The number of completions declined by 13.1% month-on-month, according to the latest Monthly Remortgage Snapshot by LMS.
The report also detailed that pipeline cases dropped by 11.6% throughout December.
According to LMS, instruction volumes were up 7.7% in the last month of 2020 and the overall cancellation rate reduced by 0.7%.
Furthermore, half of borrowers increased their loan size in December.
The average monthly payment decrease for those who remortgaged in December was £236.
In addition, 55% of those who remortgaged took out a 5-year fixed rate product, making it the most popular product.
The most popular primary aim at 29%, when remortgaging, was to lower monthly payments.
Looking at the data on a regional basis, the average remortgage loan amount in London and the South East was £259,863, while the average for the rest of the country was 46% lower at £140,665.
The longest previous mortgage length was found in the West Midlands at 66.40 months.
Meanwhile, the shortest was in the East Midlands at 58.30 months, 12% lower.
Nick Chadbourne, chief executive of LMS, said: “December’s data shows that instruction volumes are increasing again, following a fall in November which was largely fuelled by more borrowers opting for product transfers (PTs).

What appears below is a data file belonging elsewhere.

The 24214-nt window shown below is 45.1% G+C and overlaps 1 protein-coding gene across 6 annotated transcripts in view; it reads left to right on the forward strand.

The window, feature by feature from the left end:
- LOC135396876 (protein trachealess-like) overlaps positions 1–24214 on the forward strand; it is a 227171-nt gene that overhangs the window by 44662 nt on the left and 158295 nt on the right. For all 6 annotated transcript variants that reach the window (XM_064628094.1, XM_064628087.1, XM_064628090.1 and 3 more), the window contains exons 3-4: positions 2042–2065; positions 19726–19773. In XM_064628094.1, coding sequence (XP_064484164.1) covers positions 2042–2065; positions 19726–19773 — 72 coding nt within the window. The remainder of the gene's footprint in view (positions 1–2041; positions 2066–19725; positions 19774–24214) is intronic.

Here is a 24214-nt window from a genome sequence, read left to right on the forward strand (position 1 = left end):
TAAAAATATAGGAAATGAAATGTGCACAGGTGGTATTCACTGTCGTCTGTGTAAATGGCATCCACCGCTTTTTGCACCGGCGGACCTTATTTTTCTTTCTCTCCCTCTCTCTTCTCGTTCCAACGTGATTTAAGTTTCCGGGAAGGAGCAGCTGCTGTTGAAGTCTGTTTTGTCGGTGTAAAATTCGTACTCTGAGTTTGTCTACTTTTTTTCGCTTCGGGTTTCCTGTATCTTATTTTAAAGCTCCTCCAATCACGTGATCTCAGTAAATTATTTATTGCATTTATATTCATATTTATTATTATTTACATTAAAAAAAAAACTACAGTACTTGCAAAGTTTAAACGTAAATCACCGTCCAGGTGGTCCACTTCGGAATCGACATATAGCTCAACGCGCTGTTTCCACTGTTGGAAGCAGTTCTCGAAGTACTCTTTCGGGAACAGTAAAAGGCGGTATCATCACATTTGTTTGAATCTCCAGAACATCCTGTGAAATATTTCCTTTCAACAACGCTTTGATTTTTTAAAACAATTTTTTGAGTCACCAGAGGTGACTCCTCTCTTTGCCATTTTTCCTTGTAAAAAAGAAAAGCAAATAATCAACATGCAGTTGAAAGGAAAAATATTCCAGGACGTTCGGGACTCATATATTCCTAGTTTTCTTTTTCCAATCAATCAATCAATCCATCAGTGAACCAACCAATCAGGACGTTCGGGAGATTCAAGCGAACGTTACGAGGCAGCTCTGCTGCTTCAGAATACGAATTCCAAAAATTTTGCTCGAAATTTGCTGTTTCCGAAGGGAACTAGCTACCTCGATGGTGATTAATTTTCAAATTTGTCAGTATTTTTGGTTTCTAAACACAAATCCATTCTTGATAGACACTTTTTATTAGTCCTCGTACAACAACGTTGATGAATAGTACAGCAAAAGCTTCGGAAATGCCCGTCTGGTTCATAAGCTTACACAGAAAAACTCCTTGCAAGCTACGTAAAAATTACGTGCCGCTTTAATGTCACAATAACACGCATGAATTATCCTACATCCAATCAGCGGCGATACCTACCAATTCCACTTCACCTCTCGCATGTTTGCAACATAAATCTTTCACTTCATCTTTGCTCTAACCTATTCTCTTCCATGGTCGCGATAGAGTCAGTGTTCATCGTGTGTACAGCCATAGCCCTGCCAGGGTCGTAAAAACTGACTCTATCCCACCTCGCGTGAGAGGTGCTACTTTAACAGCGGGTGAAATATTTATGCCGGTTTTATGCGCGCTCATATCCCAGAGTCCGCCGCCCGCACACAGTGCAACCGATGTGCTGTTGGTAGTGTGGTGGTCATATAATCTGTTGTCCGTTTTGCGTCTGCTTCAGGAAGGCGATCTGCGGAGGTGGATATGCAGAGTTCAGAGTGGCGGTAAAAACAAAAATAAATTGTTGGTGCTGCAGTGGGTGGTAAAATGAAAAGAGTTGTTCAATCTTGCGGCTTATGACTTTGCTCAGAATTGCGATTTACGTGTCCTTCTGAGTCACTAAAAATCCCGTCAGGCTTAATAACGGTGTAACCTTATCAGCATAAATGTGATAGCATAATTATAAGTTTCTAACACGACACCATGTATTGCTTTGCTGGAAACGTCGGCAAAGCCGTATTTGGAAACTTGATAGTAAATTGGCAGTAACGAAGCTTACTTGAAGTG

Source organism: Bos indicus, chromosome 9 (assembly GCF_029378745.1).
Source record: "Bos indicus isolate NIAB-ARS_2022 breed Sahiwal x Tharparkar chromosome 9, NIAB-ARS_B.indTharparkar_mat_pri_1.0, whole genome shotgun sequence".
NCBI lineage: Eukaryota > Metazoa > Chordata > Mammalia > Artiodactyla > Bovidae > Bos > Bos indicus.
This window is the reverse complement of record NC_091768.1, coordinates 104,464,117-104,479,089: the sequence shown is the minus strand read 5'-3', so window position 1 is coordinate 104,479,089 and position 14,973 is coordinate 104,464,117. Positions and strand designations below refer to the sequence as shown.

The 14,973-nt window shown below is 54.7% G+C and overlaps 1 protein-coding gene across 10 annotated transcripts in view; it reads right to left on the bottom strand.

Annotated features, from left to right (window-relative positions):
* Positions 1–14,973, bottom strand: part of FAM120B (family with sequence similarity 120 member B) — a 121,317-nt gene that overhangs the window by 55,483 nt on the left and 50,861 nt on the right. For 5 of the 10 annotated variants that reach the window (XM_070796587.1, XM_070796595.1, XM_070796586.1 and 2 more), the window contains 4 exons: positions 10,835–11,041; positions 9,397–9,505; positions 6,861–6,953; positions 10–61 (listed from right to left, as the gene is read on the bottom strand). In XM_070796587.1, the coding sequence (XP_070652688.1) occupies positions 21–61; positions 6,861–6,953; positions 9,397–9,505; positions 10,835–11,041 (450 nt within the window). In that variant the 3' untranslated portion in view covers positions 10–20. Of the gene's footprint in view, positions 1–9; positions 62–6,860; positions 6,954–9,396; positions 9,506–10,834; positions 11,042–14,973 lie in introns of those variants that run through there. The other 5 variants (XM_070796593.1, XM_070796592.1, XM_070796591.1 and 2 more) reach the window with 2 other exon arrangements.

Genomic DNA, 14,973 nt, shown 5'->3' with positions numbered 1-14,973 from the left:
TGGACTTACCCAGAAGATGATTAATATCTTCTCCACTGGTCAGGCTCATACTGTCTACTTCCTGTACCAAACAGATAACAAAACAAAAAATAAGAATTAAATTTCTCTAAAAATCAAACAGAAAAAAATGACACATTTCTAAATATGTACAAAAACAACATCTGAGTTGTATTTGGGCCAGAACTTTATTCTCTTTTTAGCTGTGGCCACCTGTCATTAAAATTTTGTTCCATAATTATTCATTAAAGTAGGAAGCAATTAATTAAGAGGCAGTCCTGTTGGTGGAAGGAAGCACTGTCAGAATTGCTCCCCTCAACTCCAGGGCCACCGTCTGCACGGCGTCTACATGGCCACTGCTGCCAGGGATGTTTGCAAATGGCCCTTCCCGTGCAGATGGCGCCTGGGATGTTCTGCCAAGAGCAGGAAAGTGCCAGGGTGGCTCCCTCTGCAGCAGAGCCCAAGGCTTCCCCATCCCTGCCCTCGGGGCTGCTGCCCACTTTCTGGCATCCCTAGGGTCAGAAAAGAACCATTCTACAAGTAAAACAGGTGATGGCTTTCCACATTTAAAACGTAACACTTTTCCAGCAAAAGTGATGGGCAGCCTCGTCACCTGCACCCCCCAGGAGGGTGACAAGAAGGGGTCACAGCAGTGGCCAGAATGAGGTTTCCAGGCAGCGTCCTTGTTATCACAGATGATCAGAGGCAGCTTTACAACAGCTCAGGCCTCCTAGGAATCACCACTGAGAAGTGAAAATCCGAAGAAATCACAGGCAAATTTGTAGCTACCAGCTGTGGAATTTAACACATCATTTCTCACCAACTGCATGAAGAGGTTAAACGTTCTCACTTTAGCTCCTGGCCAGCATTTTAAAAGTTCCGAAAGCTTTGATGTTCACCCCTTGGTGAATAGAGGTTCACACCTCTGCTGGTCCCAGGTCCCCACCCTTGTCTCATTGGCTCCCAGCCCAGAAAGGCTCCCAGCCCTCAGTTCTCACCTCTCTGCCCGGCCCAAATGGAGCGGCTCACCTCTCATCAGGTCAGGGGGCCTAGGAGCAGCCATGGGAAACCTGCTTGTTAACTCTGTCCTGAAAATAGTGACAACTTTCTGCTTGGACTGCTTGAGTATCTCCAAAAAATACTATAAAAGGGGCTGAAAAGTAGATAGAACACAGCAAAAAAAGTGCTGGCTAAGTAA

“ It is promising to see this uplift, but high levels of PTs paired with record numbers of purchase transactions continue to impact overall volumes resulting in a lower number than what we would expect to see in December.
“We anticipate a reversal of 2020 trends in the second half of 2021, with remortgages taking the lead as the purchase market slows.
“There are signs that lenders are planning for this switch, reintroducing 90% loan-to-value (LTV) products and increasingly competitive remortgage products.
“Some savvy borrowers are already cashing in here, with our data showing borrowers who are shopping around for the best deals are decreasing their monthly payments by an average of £236 a month.
“Alongside this, our consumer satisfaction survey revealed 41% of borrowers expect an interest rise within the next year.
“This is the highest percentage of borrowers to expect an increase in interest rates since August.
“It is likely this expectation signals of a lack of consumer confidence in the future economy rather than a genuine concern that the Bank of England will increase lending rates, given the recent predictions of a negative rate on the horizon.
“Nonetheless, these concerns are affecting purchasing decisions.
“Lack of consumer confidence is motivating borrowers to secure a good deal while they can, and they are locking in the low rates for longer terms.”